It was on this day 271 years ago that Louis XV’s mother-in-law, Catherine Opalinska, died in Nancy, then still the capital of the autonomous duchy of Lorraine.

Catherine Opalinska, Queen of Poland and Duchess of Lorraine, painted by Van Loo circa 1725; credit: Wikimedia.

Born in 1680 into the powerful Opalinsky family in Poznan, Poland, she married Stanislas Leszczynski (1677-1766) in 1698. As his consort, she was twice Queen of Poland and Grand Duchess of Lithuania. Both times they were driven off their throne and exiled.  While the first exile, during the Great Northern War (1700-1721), resulted in poverty, the second, after the War of the Polish Succession (1733-1736), led to riches and comfort, since they were given the duchy of Lorraine as compensation for the loss of their Polish crown.

Their only surviving child, Marie Leszczynska (1703-1768), married Louis XV. Through their son, the Dauphin Louis (1729-1765), Catherine was the ancestress of Louis XVI, Louis XVII, Louis XVIII, and Charles X. Like her daughter, Catherine was very pious and given to good works, thus prompting her husband to remark that his wife and daughter were the dullest princesses in Europe.  Louis XV doesn’t seem to have been especially fond of his in-laws, but he did pay for a lavish funeral mass for Catherine at Notre Dame in Paris.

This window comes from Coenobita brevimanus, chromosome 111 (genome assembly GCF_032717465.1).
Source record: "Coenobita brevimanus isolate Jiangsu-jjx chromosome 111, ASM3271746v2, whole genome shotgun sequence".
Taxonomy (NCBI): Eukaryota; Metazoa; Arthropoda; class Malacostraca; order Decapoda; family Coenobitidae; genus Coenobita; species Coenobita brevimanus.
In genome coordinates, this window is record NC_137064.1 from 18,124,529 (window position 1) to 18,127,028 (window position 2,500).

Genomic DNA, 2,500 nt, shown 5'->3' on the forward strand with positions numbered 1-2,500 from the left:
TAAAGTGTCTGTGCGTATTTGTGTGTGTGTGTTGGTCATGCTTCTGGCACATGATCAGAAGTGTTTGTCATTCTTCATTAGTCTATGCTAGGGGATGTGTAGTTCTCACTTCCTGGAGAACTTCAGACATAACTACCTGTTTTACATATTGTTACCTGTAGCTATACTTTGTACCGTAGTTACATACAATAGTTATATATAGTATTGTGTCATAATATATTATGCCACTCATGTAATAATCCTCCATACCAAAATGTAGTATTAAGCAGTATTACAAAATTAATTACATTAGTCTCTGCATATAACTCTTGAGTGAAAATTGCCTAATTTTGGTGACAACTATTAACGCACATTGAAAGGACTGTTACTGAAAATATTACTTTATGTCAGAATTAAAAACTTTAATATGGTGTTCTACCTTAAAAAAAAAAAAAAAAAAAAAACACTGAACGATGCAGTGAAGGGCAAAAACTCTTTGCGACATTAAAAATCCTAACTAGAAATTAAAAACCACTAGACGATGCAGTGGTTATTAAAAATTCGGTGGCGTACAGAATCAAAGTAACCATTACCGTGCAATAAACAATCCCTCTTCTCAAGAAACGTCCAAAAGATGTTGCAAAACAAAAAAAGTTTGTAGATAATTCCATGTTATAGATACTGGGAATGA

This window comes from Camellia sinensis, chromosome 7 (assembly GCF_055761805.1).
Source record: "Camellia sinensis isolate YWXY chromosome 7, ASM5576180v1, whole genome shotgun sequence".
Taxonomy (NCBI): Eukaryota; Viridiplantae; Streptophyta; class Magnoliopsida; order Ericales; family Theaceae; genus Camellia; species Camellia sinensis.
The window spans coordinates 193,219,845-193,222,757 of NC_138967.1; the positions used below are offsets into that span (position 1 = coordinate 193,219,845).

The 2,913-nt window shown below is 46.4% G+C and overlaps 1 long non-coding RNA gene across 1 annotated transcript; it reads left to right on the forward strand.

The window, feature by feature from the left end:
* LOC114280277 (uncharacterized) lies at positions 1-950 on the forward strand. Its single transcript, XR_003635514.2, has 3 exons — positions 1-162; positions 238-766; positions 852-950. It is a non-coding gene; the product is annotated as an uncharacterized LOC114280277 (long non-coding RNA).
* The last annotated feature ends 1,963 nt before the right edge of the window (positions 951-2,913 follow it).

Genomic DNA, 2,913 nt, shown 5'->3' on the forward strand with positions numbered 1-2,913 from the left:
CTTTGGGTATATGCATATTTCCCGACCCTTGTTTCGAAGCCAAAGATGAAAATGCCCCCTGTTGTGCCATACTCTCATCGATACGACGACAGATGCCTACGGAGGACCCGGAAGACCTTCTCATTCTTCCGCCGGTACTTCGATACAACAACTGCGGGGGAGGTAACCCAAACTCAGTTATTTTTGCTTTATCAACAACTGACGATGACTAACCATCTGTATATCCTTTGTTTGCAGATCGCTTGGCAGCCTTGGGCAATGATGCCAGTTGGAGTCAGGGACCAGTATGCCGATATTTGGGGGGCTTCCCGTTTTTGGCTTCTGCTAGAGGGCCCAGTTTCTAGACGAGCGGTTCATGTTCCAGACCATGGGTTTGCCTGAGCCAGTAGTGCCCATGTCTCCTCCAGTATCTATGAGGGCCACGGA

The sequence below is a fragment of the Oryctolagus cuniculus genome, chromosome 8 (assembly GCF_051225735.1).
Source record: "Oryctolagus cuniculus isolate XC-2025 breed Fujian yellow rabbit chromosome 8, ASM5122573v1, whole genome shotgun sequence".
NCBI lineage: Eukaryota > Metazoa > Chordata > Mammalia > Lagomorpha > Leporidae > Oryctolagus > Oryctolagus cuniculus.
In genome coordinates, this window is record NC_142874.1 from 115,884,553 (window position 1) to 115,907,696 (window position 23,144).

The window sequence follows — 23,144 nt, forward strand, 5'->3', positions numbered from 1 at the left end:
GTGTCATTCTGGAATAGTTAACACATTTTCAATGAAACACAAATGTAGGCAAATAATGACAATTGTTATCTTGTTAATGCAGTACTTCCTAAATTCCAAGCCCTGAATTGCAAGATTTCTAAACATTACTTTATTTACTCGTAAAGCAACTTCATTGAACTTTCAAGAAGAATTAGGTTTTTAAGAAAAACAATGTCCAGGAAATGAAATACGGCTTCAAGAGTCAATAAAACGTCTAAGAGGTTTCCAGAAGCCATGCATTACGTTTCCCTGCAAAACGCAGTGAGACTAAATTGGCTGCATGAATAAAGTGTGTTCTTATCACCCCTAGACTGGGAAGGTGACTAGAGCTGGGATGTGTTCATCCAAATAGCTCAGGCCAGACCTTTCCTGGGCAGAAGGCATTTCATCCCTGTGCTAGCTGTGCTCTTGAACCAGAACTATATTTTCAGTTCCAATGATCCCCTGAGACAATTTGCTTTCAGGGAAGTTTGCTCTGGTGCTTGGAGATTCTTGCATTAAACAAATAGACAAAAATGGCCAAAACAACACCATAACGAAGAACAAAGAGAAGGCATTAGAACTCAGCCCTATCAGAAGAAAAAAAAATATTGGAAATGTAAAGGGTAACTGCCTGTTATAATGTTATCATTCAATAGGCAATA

Funeral ceremonies for Catherine Opalinska in Notre Dame de Paris in 1747. Collection Hennin no. 8584, Etching and line-engraving, Department of Prints and Photographs, Bibliothèque nationale de Paris, courtesy of Wikimedia.

Catherine was a loyal, long-suffering wife. She stood by her husband through his shifting political fortunes, followed him through exile in half a dozen countries, shared his (relative) poverty in periods when he was crownless and landless, and tolerated his mistresses.

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